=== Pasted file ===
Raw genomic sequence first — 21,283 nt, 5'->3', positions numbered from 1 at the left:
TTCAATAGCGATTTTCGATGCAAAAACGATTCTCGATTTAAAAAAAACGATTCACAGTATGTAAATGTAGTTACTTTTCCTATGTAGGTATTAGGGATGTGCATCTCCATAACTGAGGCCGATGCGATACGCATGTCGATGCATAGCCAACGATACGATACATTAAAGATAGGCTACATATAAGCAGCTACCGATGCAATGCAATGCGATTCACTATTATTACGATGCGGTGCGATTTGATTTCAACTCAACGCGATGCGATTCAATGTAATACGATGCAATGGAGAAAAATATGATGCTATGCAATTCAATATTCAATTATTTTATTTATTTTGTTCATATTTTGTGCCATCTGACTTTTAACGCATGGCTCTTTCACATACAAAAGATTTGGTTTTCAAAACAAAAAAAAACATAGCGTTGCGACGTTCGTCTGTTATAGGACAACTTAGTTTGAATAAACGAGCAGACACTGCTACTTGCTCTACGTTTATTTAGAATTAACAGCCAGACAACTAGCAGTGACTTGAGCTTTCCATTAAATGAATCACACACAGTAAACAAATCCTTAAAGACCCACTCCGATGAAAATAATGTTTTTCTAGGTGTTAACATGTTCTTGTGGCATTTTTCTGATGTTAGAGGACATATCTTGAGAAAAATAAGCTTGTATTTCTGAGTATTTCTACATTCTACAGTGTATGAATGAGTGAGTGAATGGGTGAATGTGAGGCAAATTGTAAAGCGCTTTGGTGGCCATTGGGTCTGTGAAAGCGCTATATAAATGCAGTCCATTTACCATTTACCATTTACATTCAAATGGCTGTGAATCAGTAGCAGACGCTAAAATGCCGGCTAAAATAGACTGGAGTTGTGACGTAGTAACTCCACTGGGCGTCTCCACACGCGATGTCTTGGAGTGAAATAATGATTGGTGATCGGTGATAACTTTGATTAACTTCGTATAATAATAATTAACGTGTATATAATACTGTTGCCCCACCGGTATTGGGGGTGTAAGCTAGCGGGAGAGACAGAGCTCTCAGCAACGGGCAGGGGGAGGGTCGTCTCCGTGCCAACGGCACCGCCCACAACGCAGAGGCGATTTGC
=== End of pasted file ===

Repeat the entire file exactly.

Raw genomic sequence first — 21,283 nt, 5'->3', positions numbered from 1 at the left:
TTCAATAGCGATTTTCGATGCAAAAACGATTCTCGATTTAAAAAAAACGATTCACAGTATGTAAATGTAGTTACTTTTCCTATGTAGGTATTAGGGATGTGCATCTCCATAACTGAGGCCGATGCGATACGCATGTCGATGCATAGCCAACGATACGATACATTAAAGATAGGCTACATATAAGCAGCTACCGATGCAATGCAATGCGATTCACTATTATTACGATGCGGTGCGATTTGATTTCAACTCAACGCGATGCGATTCAATGTAATACGATGCAATGGAGAAAAATATGATGCTATGCAATTCAATATTCAATTATTTTATTTATTTTGTTCATATTTTGTGCCATCTGACTTTTAACGCATGGCTCTTTCACATACAAAAGATTTGGTTTTCAAAACAAAAAAAAACATAGCGTTGCGACGTTCGTCTGTTATAGGACAACTTAGTTTGAATAAACGAGCAGACACTGCTACTTGCTCTACGTTTATTTAGAATTAACAGCCAGACAACTAGCAGTGACTTGAGCTTTCCATTAAATGAATCACACACAGTAAACAAATCCTTAAAGACCCACTCCGATGAAAATAATGTTTTTCTAGGTGTTAACATGTTCTTGTGGCATTTTTCTGATGTTAGAGGACATATCTTGAGAAAAATAAGCTTGTATTTCTGAGTATTTCTACATTCTACAGTGTATGAATGAGTGAGTGAATGGGTGAATGTGAGGCAAATTGTAAAGCGCTTTGGTGGCCATTGGGTCTGTGAAAGCGCTATATAAATGCAGTCCATTTACCATTTACCATTTACATTCAAATGGCTGTGAATCAGTAGCAGACGCTAAAATGCCGGCTAAAATAGACTGGAGTTGTGACGTAGTAACTCCACTGGGCGTCTCCACACGCGATGTCTTGGAGTGAAATAATGATTGGTGATCGGTGATAACTTTGATTAACTTCGTATAATAATAATTAACGTGTATATAATACTGTTGCCCCACCGGTATTGGGGGTGTAAGCTAGCGGGAGAGACAGAGCTCTCAGCAACGGGCAGGGGGAGGGTCGTCTCCGTGCCAACGGCACCGCCCACAACGCAGAGGCGATTTGC